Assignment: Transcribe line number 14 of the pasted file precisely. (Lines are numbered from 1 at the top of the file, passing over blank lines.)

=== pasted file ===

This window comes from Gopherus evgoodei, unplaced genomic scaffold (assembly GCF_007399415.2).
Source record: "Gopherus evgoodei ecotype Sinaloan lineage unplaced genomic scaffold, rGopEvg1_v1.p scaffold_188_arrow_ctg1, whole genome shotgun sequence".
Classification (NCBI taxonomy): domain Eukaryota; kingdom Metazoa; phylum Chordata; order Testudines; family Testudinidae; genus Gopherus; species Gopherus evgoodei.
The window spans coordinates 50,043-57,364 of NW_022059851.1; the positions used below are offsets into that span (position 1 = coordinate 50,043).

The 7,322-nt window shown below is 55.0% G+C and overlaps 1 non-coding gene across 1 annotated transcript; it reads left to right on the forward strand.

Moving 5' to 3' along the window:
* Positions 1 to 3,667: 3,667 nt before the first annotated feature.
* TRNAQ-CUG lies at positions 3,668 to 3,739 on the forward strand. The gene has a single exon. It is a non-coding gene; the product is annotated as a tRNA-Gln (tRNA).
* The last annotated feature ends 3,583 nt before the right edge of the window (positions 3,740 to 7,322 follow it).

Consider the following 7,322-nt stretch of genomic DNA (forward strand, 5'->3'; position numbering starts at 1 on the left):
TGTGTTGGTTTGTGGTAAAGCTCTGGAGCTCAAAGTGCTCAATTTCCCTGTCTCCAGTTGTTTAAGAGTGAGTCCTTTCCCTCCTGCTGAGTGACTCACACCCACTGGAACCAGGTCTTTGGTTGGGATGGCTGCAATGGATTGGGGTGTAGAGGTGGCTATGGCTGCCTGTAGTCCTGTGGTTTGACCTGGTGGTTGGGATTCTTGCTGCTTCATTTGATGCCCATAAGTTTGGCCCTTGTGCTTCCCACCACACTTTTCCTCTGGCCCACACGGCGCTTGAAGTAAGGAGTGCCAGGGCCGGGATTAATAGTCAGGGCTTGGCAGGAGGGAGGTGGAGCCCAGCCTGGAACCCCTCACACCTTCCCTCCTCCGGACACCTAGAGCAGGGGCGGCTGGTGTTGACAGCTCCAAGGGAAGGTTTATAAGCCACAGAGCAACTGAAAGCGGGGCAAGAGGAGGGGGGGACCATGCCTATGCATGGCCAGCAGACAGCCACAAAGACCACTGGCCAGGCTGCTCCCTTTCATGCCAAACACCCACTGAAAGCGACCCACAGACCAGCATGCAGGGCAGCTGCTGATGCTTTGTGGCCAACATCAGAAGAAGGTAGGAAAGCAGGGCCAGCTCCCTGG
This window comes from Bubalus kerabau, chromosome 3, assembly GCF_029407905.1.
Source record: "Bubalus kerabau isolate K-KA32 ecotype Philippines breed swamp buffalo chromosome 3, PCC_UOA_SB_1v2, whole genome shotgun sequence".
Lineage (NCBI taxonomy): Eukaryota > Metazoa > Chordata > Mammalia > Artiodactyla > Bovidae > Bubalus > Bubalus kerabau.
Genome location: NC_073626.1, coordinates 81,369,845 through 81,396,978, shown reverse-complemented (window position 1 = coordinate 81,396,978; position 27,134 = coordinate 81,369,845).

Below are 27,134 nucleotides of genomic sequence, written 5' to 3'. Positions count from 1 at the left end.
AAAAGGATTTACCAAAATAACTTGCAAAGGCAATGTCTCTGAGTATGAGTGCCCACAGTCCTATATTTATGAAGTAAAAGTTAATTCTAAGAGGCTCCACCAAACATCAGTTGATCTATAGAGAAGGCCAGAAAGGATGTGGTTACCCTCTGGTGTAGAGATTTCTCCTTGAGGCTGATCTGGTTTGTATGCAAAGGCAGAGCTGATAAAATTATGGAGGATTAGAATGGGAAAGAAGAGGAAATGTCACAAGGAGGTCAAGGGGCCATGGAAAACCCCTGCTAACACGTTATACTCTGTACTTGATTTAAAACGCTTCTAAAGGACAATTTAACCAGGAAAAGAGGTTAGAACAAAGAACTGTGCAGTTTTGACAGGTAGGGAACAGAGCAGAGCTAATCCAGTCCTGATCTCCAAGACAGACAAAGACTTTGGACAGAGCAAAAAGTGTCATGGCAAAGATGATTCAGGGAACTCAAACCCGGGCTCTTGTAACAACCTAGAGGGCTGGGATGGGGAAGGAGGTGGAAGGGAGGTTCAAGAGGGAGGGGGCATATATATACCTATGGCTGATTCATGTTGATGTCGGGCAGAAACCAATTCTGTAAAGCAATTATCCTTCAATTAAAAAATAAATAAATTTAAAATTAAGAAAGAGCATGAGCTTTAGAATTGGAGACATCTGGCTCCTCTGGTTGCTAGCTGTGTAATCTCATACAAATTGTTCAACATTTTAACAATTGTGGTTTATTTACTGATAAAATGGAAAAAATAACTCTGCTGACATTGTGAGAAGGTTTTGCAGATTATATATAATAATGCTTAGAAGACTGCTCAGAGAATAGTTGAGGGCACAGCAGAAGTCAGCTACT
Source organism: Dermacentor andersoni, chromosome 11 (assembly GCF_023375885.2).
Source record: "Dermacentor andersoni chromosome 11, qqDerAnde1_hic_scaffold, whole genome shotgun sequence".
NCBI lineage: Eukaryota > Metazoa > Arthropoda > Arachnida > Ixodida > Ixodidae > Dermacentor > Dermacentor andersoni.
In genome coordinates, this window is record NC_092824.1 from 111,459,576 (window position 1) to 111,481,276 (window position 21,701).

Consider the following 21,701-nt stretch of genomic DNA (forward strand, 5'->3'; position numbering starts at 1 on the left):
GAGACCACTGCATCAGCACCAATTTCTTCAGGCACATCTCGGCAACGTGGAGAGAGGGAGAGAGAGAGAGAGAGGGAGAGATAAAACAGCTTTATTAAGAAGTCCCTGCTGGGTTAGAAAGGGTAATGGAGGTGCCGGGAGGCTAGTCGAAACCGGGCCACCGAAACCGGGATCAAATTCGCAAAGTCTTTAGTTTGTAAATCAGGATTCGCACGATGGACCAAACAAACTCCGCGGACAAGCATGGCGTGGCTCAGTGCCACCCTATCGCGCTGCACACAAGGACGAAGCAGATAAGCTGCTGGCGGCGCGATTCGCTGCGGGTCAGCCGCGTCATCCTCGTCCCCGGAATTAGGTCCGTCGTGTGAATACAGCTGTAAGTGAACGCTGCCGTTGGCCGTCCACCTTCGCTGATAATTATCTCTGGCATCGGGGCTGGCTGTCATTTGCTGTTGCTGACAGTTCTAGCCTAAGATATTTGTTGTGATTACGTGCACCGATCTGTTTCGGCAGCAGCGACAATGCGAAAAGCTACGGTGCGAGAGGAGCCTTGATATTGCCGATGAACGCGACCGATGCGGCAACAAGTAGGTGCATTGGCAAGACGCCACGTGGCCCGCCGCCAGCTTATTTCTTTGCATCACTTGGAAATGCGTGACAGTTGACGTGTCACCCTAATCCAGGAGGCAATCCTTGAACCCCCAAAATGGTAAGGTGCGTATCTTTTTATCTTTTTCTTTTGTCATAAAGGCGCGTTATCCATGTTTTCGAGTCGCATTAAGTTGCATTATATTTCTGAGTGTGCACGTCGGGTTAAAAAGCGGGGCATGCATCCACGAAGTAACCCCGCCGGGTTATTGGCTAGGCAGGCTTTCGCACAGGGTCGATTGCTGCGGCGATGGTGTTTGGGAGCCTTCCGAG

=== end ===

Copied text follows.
Lineage (NCBI taxonomy): Eukaryota > Metazoa > Chordata > Mammalia > Artiodactyla > Bovidae > Bubalus > Bubalus kerabau.